Reporters Without Borders

Opposition daily allowed to resume publishing but editor still held

Opposition daily allowed to resume publishing but editor still held

Published on Friday 11 June 2010.
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Reporters Without Borders welcomes a Dhaka high court decision staying the cancellation of Amar Desh’s licence for three months, which allowed the opposition daily to bring out an issue today for the first time in 10 days. Amar Desh was back on the newsstands this morning with a special four-page edition that was welcomed by the newspaper’s regular readers. In the same ruling, the high court also forbad any form of torture of its editor, Mahmudur Rahman, who has been held since 2 June.

“We hail the high court’s decision to guarantee Rahman’s physical integrity and allow Amar Desh to resume publishing,” Reporters Without Borders said. “At the same time, we condemn the government’s politically-motivated persecution of this opposition newspaper and we call for Rahman’s immediate release.”

The press freedom organisation added: “We also urge Prime Minister Sheikh Hasina Wajed’s government to drop all the proceedings against Rahman and to guarantee the newspaper’s ability to continue operating after the three-month period.”

In its ruling, the high court said the police could continue to interrogate Rahman during his current 12-day period of pre-trial detention but ordered a medical examination after each session to verify that he has not been tortured. His lawyers will be allowed to watch each session but will be separated from him by a glass window.


10 June 2010 Far-fetched sedition charge brought against newspaper chief editor

Reporters Without Borders is outraged by the charge of sedition that has been brought against Mahmudur Rahman, the chief editor of the opposition daily Amar Desh, and calls on Prime Minister Sheikh Hasina’s government to guarantee his physical integrity, as he may have been mistreated in detention since his arrest on 2 June.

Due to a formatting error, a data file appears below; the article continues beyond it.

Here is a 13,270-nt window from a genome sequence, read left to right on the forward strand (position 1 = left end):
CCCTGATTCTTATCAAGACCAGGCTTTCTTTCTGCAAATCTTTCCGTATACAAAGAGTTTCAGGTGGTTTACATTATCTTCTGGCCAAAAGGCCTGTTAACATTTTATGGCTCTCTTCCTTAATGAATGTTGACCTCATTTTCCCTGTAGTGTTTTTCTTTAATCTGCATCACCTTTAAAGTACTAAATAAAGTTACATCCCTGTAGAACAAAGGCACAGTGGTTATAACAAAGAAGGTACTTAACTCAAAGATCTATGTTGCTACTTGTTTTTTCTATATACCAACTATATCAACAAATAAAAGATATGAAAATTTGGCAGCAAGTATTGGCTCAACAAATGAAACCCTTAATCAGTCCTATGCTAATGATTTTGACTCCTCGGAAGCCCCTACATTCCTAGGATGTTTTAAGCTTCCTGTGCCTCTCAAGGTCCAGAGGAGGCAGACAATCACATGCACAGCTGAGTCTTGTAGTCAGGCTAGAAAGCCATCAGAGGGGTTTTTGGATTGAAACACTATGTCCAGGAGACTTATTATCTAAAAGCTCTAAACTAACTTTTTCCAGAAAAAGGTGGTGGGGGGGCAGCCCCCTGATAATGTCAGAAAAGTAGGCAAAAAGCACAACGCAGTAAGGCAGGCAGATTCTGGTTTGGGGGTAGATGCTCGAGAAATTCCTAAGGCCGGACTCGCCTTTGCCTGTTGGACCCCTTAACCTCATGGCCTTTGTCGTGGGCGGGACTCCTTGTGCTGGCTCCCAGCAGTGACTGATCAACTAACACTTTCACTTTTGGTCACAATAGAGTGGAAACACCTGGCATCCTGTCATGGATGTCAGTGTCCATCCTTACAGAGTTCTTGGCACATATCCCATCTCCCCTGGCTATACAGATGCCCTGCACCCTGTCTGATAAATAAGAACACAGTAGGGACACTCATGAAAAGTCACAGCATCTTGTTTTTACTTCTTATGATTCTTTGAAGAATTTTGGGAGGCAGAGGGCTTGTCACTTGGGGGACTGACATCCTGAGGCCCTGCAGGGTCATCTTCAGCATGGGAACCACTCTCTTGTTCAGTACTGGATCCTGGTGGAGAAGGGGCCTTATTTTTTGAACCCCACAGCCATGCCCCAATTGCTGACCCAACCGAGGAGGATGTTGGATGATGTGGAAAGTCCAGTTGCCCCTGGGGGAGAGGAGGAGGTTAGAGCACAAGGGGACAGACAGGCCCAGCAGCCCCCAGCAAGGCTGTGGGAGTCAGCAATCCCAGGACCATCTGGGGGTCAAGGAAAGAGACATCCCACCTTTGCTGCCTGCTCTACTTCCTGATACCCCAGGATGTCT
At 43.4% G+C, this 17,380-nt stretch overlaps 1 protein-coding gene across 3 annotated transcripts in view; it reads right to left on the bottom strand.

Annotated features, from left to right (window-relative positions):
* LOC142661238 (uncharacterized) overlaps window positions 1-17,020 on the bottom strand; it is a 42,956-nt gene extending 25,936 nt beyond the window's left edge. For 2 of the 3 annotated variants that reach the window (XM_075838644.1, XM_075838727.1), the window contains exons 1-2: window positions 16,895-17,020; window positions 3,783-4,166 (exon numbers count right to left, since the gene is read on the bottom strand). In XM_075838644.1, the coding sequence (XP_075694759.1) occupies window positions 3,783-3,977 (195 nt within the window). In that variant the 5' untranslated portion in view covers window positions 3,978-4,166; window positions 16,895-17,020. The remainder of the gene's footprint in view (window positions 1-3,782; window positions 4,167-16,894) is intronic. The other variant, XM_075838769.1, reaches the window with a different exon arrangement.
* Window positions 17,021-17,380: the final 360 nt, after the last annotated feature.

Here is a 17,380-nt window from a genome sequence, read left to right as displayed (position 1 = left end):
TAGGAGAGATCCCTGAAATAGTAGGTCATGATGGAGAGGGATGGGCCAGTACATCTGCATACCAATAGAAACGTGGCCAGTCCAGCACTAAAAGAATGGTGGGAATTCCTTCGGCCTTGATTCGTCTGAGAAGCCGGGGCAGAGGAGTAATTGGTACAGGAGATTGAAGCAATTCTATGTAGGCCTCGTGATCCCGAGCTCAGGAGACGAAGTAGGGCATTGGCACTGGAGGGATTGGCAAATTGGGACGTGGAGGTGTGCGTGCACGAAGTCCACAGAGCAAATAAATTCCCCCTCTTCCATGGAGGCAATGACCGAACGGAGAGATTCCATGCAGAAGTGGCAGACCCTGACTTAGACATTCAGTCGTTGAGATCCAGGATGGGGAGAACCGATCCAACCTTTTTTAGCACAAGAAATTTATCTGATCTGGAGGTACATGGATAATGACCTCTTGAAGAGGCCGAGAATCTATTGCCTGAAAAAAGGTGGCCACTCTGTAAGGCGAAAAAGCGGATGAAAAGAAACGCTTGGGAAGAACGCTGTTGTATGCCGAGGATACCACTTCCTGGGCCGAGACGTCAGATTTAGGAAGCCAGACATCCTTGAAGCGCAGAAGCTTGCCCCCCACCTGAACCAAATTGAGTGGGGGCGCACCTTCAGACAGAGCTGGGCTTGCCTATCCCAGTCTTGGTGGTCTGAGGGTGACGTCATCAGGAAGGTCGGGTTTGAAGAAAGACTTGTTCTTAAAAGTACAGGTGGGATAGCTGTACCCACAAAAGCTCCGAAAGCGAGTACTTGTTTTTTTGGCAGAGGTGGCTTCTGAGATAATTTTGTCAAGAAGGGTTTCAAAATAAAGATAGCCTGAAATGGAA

“In the space of a few days, Rahman has been accused of fraud, obstructing the police, printing an outlawed group’s posters and now sedition,” Reporters Without Borders said. “We think he is the victim of political persecution and we fear that this case marks a tragic return to the old anti-democratic practice of harassing leading opposition figures. We call for his release.”

A national daily, the now closed Amar Desh is closed to the opposition Bangladesh Nationalist Party.

A journalist who has been held in the past on a sedition charge told Reporters Without Borders: “The cells are filthy, the toilets are revolting and there is little food and water. The interrogation sessions normally take place in the evening and mistreatment is common.”

The sedition charge allows the authorities to hold Rahman indefinitely until a competent court issues a verdict. The decision to bring this very serious charge was endorsed by the Awami League government’s interior minister. In support of the charge, the police said Rahman met a group of officials accused of plotting in 2006 against the government.

Two other new charges have been brought against him. One is complicity in an attempt by around 100 members of the BNP’s youth organisation to grab him from the police during his transfer from a court to a prison. The other is printing propaganda material for the banned Islamist movement Hizb-ut-Tahrir.

On 8 June, the Dhaka high court ordered five Amar Desh journalists to present themselves for trial on a charge of obstructing justice for resisting an attempt by around 100 people to carry out a raid on the newspaper on 2 June.

The high court is meanwhile considering a petition for the quashing of the order withdrawing the newspaper’s licence.

Read the previous article on Rahman: http://en.rsf.org/opposition-daily-...

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